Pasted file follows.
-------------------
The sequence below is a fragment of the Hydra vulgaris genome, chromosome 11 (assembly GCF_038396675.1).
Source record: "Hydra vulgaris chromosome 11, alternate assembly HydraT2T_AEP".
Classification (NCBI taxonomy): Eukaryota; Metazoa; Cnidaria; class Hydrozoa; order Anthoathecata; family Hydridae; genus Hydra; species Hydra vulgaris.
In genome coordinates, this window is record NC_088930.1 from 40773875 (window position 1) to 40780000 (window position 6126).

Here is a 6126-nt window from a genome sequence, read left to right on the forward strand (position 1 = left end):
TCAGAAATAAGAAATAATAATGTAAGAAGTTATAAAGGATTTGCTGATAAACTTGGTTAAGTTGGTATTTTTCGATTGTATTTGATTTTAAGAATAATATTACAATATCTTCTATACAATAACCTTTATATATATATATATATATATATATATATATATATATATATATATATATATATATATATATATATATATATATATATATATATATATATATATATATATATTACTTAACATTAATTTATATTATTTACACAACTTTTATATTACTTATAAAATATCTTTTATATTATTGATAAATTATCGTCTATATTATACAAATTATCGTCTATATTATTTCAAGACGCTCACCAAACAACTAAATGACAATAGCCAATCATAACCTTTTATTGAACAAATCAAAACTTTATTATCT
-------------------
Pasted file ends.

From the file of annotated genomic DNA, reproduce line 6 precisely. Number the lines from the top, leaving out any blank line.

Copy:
TCAGAAATAAGAAATAATAATGTAAGAAGTTATAAAGGATTTGCTGATAAACTTGGTTAAGTTGGTATTTTTCGATTGTATTTGATTTTAAGAATAATATTACAATATCTTCTATACAATAACCTTTATATATATATATATATATATATATATATATATATATATATATATATATATATATATATATATATATATATATATATATATATATATATATATATATATATTACTTAACATTAATTTATATTATTTACACAACTTTTATATTACTTATAAAATATCTTTTATATTATTGATAAATTATCGTCTATATTATACAAATTATCGTCTATATTATTTCAAGACGCTCACCAAACAACTAAATGACAATAGCCAATCATAACCTTTTATTGAACAAATCAAAACTTTATTATCT